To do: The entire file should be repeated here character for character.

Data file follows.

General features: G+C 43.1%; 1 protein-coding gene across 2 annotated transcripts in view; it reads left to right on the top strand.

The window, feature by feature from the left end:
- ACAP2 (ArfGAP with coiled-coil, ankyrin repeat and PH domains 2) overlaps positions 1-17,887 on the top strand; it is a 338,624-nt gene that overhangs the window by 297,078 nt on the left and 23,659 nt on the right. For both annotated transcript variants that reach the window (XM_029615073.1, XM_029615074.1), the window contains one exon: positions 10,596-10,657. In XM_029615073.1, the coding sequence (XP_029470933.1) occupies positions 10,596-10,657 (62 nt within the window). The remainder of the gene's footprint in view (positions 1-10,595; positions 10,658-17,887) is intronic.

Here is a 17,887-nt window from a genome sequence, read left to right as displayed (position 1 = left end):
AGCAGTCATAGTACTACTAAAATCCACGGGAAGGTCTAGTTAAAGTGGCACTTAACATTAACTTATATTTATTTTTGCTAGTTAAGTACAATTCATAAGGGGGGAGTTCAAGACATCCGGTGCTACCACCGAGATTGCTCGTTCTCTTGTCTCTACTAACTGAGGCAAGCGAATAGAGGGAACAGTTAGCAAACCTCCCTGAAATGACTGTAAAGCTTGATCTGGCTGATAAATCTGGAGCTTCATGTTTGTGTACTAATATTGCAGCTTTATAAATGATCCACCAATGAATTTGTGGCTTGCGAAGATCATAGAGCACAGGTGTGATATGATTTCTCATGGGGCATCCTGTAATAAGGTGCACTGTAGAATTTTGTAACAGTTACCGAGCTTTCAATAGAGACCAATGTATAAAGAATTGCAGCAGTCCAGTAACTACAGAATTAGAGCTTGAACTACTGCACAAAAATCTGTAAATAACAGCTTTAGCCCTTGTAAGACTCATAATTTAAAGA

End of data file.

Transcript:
General features: G+C 43.1%; 1 protein-coding gene across 2 annotated transcripts in view; it reads left to right on the top strand.

The window, feature by feature from the left end:
- ACAP2 (ArfGAP with coiled-coil, ankyrin repeat and PH domains 2) overlaps positions 1-17,887 on the top strand; it is a 338,624-nt gene that overhangs the window by 297,078 nt on the left and 23,659 nt on the right. For both annotated transcript variants that reach the window (XM_029615073.1, XM_029615074.1), the window contains one exon: positions 10,596-10,657. In XM_029615073.1, the coding sequence (XP_029470933.1) occupies positions 10,596-10,657 (62 nt within the window). The remainder of the gene's footprint in view (positions 1-10,595; positions 10,658-17,887) is intronic.

Here is a 17,887-nt window from a genome sequence, read left to right as displayed (position 1 = left end):
AGCAGTCATAGTACTACTAAAATCCACGGGAAGGTCTAGTTAAAGTGGCACTTAACATTAACTTATATTTATTTTTGCTAGTTAAGTACAATTCATAAGGGGGGAGTTCAAGACATCCGGTGCTACCACCGAGATTGCTCGTTCTCTTGTCTCTACTAACTGAGGCAAGCGAATAGAGGGAACAGTTAGCAAACCTCCCTGAAATGACTGTAAAGCTTGATCTGGCTGATAAATCTGGAGCTTCATGTTTGTGTACTAATATTGCAGCTTTATAAATGATCCACCAATGAATTTGTGGCTTGCGAAGATCATAGAGCACAGGTGTGATATGATTTCTCATGGGGCATCCTGTAATAAGGTGCACTGTAGAATTTTGTAACAGTTACCGAGCTTTCAATAGAGACCAATGTATAAAGAATTGCAGCAGTCCAGTAACTACAGAATTAGAGCTTGAACTACTGCACAAAAATCTGTAAATAACAGCTTTAGCCCTTGTAAGACTCATAATTTAAAGA